The opinion of the court was delivered by: JAMES FOREMAN, District Judge
Plaintiff, a former inmate in the Big Muddy River Correctional
Center, brings this action for deprivations of his constitutional
rights pursuant to 42 U.S.C. § 1983. Plaintiff previously was
granted leave to proceed in forma pauperis, and he has tendered
his initial partial filing fee as ordered.
This case is now before the Court for a preliminary review of
the complaint pursuant to 28 U.S.C. § 1915A, which provides:
(a) Screening. The court shall review, before
docketing, if feasible or, in any event, as soon as
practicable after docketing, a complaint in a civil
action in which a prisoner seeks redress from a
governmental entity or officer or employee of a
(b) Grounds for Dismissal. On review, the court
shall identify cognizable claims or dismiss the
complaint, or any portion of the complaint, if the
(1) is frivolous, malicious, or fails to state a
claim on which relief may be granted; or
(2) seeks monetary relief from a defendant who is
immune from such relief.
28 U.S.C. § 1915A. An action or claim is frivolous if "it lacks
an arguable basis either in law or in fact." Neitzke v.
Williams, 490 U.S. 319
, 325 (1989). Upon careful review of the complaint and any supporting exhibits, the Court finds that no
portion of the complaint may be dismissed at this point in the
Plaintiff states that on July 18, 2004, Defendant Goldberry
came to his cell to distribute ice to Plaintiff and his cellmate.
After he had filled Plaintiff's ice bowl, Goldberry asked him,
"do you want a shower?" to which Plaintiff replied, "yes."
Goldberry then threw the remaining ice and water in the scoop
into Plaintiff's face, laughed, and slammed shut the cell door.
Plaintiff filed a number of grievances about the incident, and on
July 23, 2004, he was interviewed by internal affairs. He was
placed in segregation during the investigation. Plaintiff was
also interviewed by a mental health professional, and after that
interview, Plaintiff states that all of his personal property was
confiscated and he was put on suicide watch in a "strip cell" for
four days. Plaintiff states that he was not suicidal and
speculates that he was put in segregation and on suicide watch to
keep him from informing his family and writing grievances about
the incident with Defendant Goldberry. After four days,
Plaintiff's property was returned to him, but he remained in
segregation. Plaintiff states that on August 3, 2004, Goldberry
admitted that he had assaulted Plaintiff without justification.
On August 4, 2004, Plaintiff was transferred to Dixon
The Court finds that Plaintiff's allegations state legal claims
of unconstitutional excessive force and unconstitutional denial
of due process.
The intentional use of excessive force by prison guards against
an inmate without penological justification constitutes cruel and unusual
punishment in violation of the Eighth Amendment and is actionable
under Section 1983. Hudson v. McMillian, 503 U.S. 1, 6-7
(1992); DeWalt v. Carter, 224 F.3d 607, 619 (7th Cir.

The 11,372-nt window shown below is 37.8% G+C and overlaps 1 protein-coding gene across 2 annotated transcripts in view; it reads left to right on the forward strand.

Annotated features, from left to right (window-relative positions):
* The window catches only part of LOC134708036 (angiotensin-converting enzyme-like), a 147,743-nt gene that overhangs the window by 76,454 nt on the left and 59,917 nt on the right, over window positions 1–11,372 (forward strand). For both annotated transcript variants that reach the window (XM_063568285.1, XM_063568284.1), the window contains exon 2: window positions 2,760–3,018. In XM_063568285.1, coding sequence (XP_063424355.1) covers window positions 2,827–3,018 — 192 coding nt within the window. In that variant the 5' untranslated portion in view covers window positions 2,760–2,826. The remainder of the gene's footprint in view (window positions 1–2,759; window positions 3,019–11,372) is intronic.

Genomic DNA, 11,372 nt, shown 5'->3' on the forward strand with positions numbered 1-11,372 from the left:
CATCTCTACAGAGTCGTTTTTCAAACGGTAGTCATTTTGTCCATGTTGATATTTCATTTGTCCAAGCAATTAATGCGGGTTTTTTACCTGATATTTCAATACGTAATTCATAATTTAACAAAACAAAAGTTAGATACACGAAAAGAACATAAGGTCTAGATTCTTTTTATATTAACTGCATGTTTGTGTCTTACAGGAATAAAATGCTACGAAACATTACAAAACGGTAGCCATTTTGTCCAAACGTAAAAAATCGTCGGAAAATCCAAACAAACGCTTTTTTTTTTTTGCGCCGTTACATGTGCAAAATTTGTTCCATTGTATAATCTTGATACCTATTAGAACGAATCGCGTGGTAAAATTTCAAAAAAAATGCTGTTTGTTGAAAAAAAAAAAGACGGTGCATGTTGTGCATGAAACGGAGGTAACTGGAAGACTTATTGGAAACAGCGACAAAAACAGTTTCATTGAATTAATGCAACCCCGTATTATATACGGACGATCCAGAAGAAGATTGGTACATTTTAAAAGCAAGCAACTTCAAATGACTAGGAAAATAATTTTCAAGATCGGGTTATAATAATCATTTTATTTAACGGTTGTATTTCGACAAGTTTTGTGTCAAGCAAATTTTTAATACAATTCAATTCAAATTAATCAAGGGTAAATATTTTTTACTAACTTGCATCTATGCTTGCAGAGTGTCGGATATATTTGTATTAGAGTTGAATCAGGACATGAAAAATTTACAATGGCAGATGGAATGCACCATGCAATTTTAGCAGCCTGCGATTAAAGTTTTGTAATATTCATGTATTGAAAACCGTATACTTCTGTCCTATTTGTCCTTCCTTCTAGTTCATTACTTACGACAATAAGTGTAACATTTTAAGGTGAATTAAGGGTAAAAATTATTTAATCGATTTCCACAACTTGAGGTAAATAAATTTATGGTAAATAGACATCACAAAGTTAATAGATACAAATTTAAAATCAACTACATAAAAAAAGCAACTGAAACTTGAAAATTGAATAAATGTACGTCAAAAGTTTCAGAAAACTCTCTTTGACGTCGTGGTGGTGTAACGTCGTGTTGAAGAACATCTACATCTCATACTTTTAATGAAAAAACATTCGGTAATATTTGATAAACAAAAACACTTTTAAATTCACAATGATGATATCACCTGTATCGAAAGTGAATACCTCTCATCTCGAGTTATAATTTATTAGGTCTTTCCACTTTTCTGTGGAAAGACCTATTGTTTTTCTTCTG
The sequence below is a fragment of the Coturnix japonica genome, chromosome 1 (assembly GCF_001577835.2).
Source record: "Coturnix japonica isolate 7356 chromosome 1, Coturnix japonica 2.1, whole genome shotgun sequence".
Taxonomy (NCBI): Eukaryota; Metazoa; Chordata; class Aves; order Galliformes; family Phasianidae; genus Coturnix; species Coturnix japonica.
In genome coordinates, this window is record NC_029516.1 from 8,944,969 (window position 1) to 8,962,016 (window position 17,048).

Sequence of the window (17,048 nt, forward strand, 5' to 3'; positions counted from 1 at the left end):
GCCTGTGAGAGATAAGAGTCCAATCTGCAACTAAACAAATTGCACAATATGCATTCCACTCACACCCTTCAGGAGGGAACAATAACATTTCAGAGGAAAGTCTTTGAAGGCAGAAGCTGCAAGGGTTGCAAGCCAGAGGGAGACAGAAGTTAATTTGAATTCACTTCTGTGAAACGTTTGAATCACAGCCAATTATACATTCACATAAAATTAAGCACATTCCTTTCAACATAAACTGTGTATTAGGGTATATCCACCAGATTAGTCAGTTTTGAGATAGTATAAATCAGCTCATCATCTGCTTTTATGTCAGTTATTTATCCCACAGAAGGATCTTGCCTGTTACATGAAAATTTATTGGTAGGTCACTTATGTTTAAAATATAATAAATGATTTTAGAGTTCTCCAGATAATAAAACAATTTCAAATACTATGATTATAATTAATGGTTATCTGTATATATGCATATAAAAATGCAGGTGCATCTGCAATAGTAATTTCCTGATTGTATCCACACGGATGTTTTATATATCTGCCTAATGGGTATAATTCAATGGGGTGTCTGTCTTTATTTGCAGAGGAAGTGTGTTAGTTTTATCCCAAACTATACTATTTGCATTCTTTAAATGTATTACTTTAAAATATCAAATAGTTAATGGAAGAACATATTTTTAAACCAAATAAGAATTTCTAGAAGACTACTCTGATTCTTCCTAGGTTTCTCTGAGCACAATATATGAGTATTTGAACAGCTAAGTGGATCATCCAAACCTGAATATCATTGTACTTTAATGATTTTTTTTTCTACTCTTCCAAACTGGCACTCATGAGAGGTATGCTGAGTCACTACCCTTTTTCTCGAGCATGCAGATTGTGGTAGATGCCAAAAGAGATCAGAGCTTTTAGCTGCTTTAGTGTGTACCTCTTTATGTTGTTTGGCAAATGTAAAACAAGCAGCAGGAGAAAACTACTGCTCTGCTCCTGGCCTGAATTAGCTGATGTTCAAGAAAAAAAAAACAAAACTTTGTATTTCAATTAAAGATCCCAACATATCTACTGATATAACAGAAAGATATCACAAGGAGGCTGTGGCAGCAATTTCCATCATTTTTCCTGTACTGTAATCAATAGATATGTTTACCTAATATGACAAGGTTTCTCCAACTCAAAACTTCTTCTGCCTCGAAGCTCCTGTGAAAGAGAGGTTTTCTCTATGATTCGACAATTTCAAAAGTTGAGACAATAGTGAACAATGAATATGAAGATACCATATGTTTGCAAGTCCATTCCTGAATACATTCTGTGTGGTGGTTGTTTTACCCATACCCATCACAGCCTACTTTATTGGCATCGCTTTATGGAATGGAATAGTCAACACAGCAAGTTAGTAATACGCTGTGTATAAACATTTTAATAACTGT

2000). "[W]henever prison officials stand accused of using
excessive physical force in violation of the Cruel and Unusual
Punishments Clause, the core judicial inquiry is . . . whether
force was applied in a good-faith effort to maintain or restore
discipline, or maliciously and sadistically to cause harm."
Hudson, 503 U.S. at 6-7. An inmate seeking damages for the use
of excessive force need not establish serious bodily injury to
make a claim, but not "every malevolent touch by a prison guard
gives rise to a federal cause of action. . . . [the] prohibition
of `cruel and unusual' punishment necessarily excludes from
constitutional recognition de minimis uses of physical force,
provided that the use of force is not of a sort `repugnant to the
conscience of mankind.'" Id. at 9-10; see also Outlaw v.
Newkirk, 259 F.3d 833, 837-38 (7th Cir. 2001). Based on these
standards, Plaintiff's claim cannot be dismissed at this point in
the litigation. See 28 U.S.C. § 1915A.
In Wolff v. McDonnell, 418 U.S. 539 (1974), the Supreme Court
set out the minimal procedural protections that must be provided
to a prisoner in disciplinary proceedings in which the prisoner
loses good time, is confined to a disciplinary segregation, or
otherwise subjected to some comparable deprivation of a
constitutionally protected liberty interest. Id. at 556-572.
Wolff required that inmates facing disciplinary charges for
misconduct be accorded  24 hours' advance written notice of the
charges against them;  a right to call witnesses
and present documentary evidence in defense, unless
doing so would jeopardize institutional safety or
correctional goals;  the aid of a staff member or
inmate in presenting a defense, provided the inmate
is illiterate or the issues complex;  an impartial
tribunal; and  a written statement of reasons
relied on by the tribunal. 418 U.S. at 563-572.
Hewitt v. Helms, 459 U.S. 460, 466 n. 3 (1983). The Supreme
Court has also held that due process requires that the findings
of the disciplinary tribunal must be supported by some evidence
in the record. Superintendent v. Hill, 472 U.S. 445, 455
(1985); McPherson v. McBride, 188 F.3d 784, 786 (7th Cir.
Ascertaining whether this standard is satisfied does
not require examination of the entire record,
independent assessment of the credibility of
witnesses, or weighing of the evidence. Instead, the
relevant question is whether there is any evidence in
the record that could support the conclusion reached
by the disciplinary board.
Hill, 459 U.S. at 455-56.
Plaintiff states that he received no process of any kind before
being placed in segregation and in a suicide watch "strip cell."
Based on the above-noted standards, Plaintiff's due process claim
cannot be dismissed at this point in the litigation. See
28 U.S.C. § 1915A. However, there is a problem with Plaintiff's
complaint in that he did not name specific defendants responsible